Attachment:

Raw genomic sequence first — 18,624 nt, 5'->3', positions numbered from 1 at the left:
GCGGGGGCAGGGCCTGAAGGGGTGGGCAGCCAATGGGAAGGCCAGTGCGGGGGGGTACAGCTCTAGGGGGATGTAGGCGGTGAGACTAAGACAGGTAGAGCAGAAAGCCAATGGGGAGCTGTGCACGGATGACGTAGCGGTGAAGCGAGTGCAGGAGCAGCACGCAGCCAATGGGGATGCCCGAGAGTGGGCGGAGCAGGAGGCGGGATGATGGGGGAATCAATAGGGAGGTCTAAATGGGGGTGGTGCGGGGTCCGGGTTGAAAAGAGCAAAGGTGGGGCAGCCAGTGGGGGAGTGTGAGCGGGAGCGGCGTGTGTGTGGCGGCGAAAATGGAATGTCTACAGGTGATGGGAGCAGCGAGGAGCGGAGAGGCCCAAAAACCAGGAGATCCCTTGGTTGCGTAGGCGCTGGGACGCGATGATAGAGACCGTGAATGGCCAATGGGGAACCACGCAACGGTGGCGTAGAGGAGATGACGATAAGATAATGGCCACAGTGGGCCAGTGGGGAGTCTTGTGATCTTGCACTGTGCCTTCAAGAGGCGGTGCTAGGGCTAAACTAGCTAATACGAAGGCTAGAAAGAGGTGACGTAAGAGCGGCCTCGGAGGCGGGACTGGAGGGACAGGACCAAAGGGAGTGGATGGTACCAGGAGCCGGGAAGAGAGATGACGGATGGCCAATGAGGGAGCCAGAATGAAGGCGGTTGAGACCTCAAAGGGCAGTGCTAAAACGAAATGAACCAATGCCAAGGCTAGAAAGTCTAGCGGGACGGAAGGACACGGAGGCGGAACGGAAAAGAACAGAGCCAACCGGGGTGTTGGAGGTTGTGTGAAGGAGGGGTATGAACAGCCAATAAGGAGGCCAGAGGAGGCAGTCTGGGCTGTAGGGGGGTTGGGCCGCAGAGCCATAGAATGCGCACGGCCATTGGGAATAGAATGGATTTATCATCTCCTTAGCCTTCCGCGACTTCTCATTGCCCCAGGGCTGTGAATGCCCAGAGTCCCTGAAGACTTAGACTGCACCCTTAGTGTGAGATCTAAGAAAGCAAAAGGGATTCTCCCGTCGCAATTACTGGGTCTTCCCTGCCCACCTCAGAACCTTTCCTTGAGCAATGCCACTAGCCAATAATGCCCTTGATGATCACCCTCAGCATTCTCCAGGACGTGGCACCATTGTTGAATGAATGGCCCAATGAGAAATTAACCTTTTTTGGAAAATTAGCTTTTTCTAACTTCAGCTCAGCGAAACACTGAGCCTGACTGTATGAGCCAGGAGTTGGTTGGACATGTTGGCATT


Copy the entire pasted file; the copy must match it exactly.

Raw genomic sequence first — 18,624 nt, 5'->3', positions numbered from 1 at the left:
GCGGGGGCAGGGCCTGAAGGGGTGGGCAGCCAATGGGAAGGCCAGTGCGGGGGGGTACAGCTCTAGGGGGATGTAGGCGGTGAGACTAAGACAGGTAGAGCAGAAAGCCAATGGGGAGCTGTGCACGGATGACGTAGCGGTGAAGCGAGTGCAGGAGCAGCACGCAGCCAATGGGGATGCCCGAGAGTGGGCGGAGCAGGAGGCGGGATGATGGGGGAATCAATAGGGAGGTCTAAATGGGGGTGGTGCGGGGTCCGGGTTGAAAAGAGCAAAGGTGGGGCAGCCAGTGGGGGAGTGTGAGCGGGAGCGGCGTGTGTGTGGCGGCGAAAATGGAATGTCTACAGGTGATGGGAGCAGCGAGGAGCGGAGAGGCCCAAAAACCAGGAGATCCCTTGGTTGCGTAGGCGCTGGGACGCGATGATAGAGACCGTGAATGGCCAATGGGGAACCACGCAACGGTGGCGTAGAGGAGATGACGATAAGATAATGGCCACAGTGGGCCAGTGGGGAGTCTTGTGATCTTGCACTGTGCCTTCAAGAGGCGGTGCTAGGGCTAAACTAGCTAATACGAAGGCTAGAAAGAGGTGACGTAAGAGCGGCCTCGGAGGCGGGACTGGAGGGACAGGACCAAAGGGAGTGGATGGTACCAGGAGCCGGGAAGAGAGATGACGGATGGCCAATGAGGGAGCCAGAATGAAGGCGGTTGAGACCTCAAAGGGCAGTGCTAAAACGAAATGAACCAATGCCAAGGCTAGAAAGTCTAGCGGGACGGAAGGACACGGAGGCGGAACGGAAAAGAACAGAGCCAACCGGGGTGTTGGAGGTTGTGTGAAGGAGGGGTATGAACAGCCAATAAGGAGGCCAGAGGAGGCAGTCTGGGCTGTAGGGGGGTTGGGCCGCAGAGCCATAGAATGCGCACGGCCATTGGGAATAGAATGGATTTATCATCTCCTTAGCCTTCCGCGACTTCTCATTGCCCCAGGGCTGTGAATGCCCAGAGTCCCTGAAGACTTAGACTGCACCCTTAGTGTGAGATCTAAGAAAGCAAAAGGGATTCTCCCGTCGCAATTACTGGGTCTTCCCTGCCCACCTCAGAACCTTTCCTTGAGCAATGCCACTAGCCAATAATGCCCTTGATGATCACCCTCAGCATTCTCCAGGACGTGGCACCATTGTTGAATGAATGGCCCAATGAGAAATTAACCTTTTTTGGAAAATTAGCTTTTTCTAACTTCAGCTCAGCGAAACACTGAGCCTGACTGTATGAGCCAGGAGTTGGTTGGACATGTTGGCATT